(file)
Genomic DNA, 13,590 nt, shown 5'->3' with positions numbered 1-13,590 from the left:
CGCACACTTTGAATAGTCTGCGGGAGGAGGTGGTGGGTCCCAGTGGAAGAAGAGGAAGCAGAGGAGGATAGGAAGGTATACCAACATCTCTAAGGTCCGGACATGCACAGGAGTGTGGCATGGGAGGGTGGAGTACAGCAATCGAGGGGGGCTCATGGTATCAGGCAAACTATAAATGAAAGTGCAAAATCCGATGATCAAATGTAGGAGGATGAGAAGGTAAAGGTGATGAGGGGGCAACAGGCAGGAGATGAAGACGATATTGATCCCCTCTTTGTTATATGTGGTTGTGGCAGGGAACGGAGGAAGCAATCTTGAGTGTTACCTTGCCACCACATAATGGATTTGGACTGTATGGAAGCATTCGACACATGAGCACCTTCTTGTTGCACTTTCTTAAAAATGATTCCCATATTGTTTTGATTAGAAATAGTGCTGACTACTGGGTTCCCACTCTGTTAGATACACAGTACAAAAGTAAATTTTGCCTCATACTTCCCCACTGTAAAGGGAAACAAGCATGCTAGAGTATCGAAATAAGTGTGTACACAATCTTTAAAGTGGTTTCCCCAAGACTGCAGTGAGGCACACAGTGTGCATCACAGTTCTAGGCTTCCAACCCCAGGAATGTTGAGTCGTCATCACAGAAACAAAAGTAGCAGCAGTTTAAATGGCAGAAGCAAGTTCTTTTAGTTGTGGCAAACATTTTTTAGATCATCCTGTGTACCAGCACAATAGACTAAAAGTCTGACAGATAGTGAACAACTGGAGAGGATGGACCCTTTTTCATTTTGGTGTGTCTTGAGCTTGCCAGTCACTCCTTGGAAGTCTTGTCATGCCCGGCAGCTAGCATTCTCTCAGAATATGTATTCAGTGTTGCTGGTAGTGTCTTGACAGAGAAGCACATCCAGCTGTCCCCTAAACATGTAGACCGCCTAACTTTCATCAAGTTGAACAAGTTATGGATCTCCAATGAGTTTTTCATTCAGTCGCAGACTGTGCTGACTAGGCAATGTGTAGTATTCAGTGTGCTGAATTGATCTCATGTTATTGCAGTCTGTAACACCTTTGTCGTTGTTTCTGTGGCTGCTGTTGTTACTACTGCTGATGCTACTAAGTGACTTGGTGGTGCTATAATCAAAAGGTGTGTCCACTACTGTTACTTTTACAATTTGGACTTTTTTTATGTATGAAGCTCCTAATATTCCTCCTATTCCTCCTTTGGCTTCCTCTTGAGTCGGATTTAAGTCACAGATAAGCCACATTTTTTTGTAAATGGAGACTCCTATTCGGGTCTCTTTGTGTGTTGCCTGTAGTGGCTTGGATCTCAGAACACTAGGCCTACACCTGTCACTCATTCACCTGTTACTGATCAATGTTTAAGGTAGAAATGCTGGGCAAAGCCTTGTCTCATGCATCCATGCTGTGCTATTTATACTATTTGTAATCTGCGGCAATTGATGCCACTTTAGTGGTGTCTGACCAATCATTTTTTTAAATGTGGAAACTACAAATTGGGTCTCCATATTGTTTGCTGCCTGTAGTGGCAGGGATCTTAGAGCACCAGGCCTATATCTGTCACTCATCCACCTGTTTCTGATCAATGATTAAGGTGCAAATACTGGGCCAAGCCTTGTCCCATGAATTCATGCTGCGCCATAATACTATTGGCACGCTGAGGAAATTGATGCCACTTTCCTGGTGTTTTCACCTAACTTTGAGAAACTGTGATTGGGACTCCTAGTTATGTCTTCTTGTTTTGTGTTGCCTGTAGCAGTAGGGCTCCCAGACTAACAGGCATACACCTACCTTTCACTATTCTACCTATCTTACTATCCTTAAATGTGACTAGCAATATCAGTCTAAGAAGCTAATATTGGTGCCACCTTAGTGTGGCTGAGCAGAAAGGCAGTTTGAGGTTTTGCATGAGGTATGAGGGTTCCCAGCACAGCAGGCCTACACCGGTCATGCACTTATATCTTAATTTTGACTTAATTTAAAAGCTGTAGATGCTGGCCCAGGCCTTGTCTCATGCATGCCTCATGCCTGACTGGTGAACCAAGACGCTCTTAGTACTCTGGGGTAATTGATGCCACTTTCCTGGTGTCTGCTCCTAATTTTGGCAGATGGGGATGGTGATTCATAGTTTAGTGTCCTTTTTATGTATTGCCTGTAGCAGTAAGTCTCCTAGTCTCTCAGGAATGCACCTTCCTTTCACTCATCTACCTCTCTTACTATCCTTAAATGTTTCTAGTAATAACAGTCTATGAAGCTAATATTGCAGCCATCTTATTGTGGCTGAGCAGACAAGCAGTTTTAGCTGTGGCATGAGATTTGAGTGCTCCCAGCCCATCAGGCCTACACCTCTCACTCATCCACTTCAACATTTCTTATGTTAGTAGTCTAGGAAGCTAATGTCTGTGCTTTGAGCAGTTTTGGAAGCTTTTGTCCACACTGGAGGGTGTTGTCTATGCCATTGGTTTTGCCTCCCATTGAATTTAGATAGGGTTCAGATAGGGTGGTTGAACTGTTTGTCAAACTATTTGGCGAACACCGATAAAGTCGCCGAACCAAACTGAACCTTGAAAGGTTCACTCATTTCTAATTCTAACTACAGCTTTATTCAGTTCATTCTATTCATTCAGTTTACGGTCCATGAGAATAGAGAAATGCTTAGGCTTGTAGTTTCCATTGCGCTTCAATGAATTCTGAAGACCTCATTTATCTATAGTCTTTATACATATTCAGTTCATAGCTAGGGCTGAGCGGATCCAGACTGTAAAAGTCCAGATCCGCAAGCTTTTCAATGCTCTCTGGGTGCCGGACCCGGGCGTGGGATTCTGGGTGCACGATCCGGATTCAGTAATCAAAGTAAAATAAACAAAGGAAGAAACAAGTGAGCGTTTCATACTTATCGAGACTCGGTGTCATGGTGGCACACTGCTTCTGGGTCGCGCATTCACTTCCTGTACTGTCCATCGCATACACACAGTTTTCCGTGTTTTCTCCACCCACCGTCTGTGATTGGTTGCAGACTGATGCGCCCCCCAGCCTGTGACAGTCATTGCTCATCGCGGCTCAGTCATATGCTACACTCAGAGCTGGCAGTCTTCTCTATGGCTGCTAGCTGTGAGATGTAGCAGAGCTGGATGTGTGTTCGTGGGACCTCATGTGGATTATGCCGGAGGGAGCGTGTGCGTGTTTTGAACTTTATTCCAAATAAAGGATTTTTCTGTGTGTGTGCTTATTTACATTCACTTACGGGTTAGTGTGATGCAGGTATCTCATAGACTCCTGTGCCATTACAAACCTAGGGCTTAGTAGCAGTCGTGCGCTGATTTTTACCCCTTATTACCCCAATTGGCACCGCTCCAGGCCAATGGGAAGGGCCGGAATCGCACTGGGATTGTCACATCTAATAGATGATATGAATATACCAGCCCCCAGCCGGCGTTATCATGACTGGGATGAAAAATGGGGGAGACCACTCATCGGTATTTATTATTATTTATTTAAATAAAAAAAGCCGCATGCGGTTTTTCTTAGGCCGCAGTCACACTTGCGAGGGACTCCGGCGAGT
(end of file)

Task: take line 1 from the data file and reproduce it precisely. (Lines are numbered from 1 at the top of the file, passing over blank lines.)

Genomic DNA, 13,590 nt, shown 5'->3' with positions numbered 1-13,590 from the left: